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The Liberty Research Group

The Structural Modeling Project

The Acceleration of Structural Microarchitectural Simulation via Scheduling [abstract] (PDF)
David A. Penry
Ph.D. Thesis, Department of Computer Science, Princeton University, November 2006.

Microarchitects rely upon simulation to evaluate design alternatives, yet constructing an accurate simulator by hand is a difficult and time-consuming process because simulators are usually written in sequential languages while the system being modeled is concurrent. Structural modeling can mitigate this difficulty by allowing the microarchitect to specify the simulation model in a concurrent, structural form; a simulator compiler then generates a simulator from the model. However, the resulting simulators are generally slower than those produced by hand. The thesis of this dissertation is that simulation speed improvements can be obtained by careful scheduling of the work to be performed by the simulator onto single or multiple processors.

For scheduling onto single processors, this dissertation presents an evaluation of previously proposed scheduling mechanisms in the context of a structural microarchitectural simulation framework which uses a particular model of computation, the Heterogeneous Synchronous Reactive (HSR) model, and improvements to these mechanisms which make them more effective or more feasible for microarchitectural models. A static scheduling technique known as partitioned scheduling is shown to offer the most performance improvement: up to 2.08 speedup. This work furthermore proves that the the Discrete Event model of computation can be statically scheduled using partitioned scheduling when restricted in ways that are commonly assumed in microarchitectural simulation.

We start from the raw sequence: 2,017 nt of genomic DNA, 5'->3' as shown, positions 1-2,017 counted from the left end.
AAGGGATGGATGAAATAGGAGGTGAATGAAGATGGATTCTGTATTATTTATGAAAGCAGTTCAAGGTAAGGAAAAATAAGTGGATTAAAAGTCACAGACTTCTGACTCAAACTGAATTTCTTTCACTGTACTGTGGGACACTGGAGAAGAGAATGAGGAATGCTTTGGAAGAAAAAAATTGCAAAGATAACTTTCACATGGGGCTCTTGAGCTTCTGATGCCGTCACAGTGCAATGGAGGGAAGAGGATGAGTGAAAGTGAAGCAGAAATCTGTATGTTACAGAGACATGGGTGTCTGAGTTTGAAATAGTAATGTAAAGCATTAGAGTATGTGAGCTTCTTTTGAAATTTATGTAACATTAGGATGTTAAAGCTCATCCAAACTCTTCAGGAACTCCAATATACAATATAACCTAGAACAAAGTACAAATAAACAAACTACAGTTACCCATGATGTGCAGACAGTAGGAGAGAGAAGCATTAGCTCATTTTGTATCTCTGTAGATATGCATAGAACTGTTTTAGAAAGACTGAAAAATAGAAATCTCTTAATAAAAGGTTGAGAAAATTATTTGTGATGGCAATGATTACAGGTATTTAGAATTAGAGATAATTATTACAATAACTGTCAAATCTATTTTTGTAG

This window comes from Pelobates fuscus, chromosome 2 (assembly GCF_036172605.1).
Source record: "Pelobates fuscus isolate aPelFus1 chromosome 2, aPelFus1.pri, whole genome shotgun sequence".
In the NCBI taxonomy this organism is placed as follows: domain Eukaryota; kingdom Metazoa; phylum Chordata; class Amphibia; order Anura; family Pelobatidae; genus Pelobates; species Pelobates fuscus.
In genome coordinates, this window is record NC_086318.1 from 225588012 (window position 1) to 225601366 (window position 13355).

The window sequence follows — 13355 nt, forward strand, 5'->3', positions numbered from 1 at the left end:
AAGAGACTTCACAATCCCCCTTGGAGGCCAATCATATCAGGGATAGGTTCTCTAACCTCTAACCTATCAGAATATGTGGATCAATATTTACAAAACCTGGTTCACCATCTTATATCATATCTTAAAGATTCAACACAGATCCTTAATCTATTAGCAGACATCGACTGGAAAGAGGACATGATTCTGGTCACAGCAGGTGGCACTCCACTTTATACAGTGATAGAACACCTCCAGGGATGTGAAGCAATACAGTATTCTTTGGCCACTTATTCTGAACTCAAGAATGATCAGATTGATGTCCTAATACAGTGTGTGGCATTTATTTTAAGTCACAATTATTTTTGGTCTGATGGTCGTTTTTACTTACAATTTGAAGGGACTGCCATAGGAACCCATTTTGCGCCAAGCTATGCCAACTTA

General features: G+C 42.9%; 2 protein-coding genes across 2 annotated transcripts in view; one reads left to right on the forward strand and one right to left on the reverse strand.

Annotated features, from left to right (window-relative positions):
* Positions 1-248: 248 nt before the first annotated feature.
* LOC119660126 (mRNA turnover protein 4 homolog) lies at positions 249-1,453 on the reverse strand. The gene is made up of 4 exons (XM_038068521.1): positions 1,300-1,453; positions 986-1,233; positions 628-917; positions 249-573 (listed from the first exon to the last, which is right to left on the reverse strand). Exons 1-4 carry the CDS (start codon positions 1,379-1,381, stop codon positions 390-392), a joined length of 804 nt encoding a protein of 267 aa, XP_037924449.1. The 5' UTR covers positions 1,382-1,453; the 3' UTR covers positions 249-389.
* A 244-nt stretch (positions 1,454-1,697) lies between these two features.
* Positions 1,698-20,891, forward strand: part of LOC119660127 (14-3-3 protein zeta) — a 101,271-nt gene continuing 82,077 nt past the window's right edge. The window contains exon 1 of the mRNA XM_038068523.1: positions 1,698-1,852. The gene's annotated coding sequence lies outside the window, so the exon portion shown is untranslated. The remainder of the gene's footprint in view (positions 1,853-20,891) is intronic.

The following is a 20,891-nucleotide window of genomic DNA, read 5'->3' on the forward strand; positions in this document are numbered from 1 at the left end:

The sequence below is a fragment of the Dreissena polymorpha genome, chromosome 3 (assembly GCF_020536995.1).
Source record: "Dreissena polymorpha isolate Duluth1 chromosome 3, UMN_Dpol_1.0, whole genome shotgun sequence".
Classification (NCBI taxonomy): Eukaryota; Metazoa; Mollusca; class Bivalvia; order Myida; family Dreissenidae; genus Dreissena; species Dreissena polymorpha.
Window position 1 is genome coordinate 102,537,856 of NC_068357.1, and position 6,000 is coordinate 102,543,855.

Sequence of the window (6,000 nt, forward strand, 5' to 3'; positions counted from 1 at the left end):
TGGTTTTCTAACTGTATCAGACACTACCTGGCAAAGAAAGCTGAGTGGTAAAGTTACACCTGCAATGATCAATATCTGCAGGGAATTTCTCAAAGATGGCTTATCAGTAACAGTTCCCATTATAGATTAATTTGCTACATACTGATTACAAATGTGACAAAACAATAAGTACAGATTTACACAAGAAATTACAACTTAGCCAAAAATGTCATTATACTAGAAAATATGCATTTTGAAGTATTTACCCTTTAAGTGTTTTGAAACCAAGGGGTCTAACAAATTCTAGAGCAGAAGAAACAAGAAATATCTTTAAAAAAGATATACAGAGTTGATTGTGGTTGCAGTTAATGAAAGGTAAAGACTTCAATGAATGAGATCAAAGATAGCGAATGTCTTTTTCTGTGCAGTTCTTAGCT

For scheduling onto multiple processors, this dissertation presents the first automatic parallelization of simulators using the HSR model of computation. It shows that effective parallelization requires techniques to avoid waiting due to locks and to improve cache locality. Two novel heuristics for lock mitigation and two for cache locality improvement are introduced and evaluated on three different parallel systems. The combination of lock mitigation and locality improvement is shown to allow superlinear speedup for some models: up to 7.56 for four processors.